Auditor McGuiness’ Office Ranks No. 2 Nationally with Reports on Oversight.gov

DOVER, DEL. – The Delaware State Auditor’s Office has been ranked No. 2 on the list of Top 6 Agencies with Reports on Oversight.gov.

“My office works diligently, with a fixed determination, to provide independent, objective oversight of the state government’s use of taxpayer dollars,” Auditor Kathy McGuiness said. “It is a proud moment when you see the difference your efforts have made. I’m excited to keep with this momentum and continue serving the great State of Delaware.”

Alongside the Delaware Auditor’s Office, the top six agencies are Oregon’s Secretary of State (Audits Division), Indiana Office of the Inspector General, Chicago Office of the Inspector General, Arlington County Auditor, and Florida’s Office of the Chief Inspector General. Collectively, a total of 381 reports have been submitted, with Delaware’s Auditor’s Office accounting for 115 of those reports.

“Since the inception of the Oversight.gov State/Local page, the Delaware State Auditor has been one of our most active participants,” said spokesperson Shiji Thomas of the National Science Foundation Office of the Inspector General, who oversees the project. “Kathy McGuiness and her team provided critical support right from the start. Through the development and pilot phases, McGuiness’ team worked closely with the Oversight.gov team to make the page a reality.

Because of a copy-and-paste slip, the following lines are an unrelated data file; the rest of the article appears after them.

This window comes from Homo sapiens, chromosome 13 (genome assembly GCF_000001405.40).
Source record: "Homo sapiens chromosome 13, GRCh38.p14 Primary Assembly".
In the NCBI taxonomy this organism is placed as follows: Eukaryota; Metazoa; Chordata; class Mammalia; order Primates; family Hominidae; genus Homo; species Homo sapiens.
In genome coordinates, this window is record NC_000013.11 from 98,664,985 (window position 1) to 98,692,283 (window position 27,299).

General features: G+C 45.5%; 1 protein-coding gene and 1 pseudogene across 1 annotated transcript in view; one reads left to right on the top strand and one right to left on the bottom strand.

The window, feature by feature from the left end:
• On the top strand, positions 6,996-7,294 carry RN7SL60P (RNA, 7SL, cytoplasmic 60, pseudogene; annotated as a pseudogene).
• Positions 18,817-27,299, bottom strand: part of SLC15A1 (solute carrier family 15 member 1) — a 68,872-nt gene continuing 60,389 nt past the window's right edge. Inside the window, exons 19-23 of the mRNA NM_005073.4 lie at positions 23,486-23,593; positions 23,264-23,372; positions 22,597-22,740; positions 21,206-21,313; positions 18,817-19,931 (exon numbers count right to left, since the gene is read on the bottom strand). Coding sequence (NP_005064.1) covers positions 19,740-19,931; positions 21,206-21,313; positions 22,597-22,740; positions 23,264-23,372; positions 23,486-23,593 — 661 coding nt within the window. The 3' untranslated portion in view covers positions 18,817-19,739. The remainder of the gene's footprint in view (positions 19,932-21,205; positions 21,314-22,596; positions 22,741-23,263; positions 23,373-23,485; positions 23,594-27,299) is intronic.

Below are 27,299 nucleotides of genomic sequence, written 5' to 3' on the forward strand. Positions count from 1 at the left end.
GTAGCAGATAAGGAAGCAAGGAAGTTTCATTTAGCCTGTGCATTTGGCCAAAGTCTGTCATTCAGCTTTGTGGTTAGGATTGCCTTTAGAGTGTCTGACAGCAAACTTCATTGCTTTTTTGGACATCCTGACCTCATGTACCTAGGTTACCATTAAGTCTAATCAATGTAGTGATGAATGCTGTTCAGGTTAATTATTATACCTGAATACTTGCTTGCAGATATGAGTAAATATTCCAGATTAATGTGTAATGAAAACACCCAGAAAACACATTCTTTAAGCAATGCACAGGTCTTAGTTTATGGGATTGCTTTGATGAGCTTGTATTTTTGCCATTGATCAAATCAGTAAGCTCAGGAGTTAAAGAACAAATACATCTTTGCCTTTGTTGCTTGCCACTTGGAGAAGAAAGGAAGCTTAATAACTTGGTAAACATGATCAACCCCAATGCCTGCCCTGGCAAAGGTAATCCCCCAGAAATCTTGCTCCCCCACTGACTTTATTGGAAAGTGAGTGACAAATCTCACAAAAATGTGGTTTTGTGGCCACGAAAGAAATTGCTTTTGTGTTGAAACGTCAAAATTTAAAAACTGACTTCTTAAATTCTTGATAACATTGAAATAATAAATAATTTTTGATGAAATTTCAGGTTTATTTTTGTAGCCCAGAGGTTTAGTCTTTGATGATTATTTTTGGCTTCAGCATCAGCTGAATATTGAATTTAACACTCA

“We are grateful for the contributions the Delaware State Auditor has made for the Oversight community.”

Oversight.gov is a website that contains publicly accessible reports, investigations and recommendations from state and local inspection offices. The site is managed by the Council of the Inspectors General on Integrity and Efficiency and is frequently updated by the Inspector Generals.

You can discover local and state offices’ recent data, trending reports and summaries at oversight.gov.

Learn more about the Delaware Auditor’s Office at https://auditor.delaware.gov.

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Contact:        

Anna Nuzzolese, Executive Assistant

Anna.nuzzolese@delaware.gov

302-857-3907

 


State Auditor McGuiness Finds Second Long-Term Care Facility to be ‘Unauditable’

DOVER, Del. – State Auditor Kathy McGuiness said today her office was unable to fully complete an examination of another long-term care facility because of a lack of proper documentation.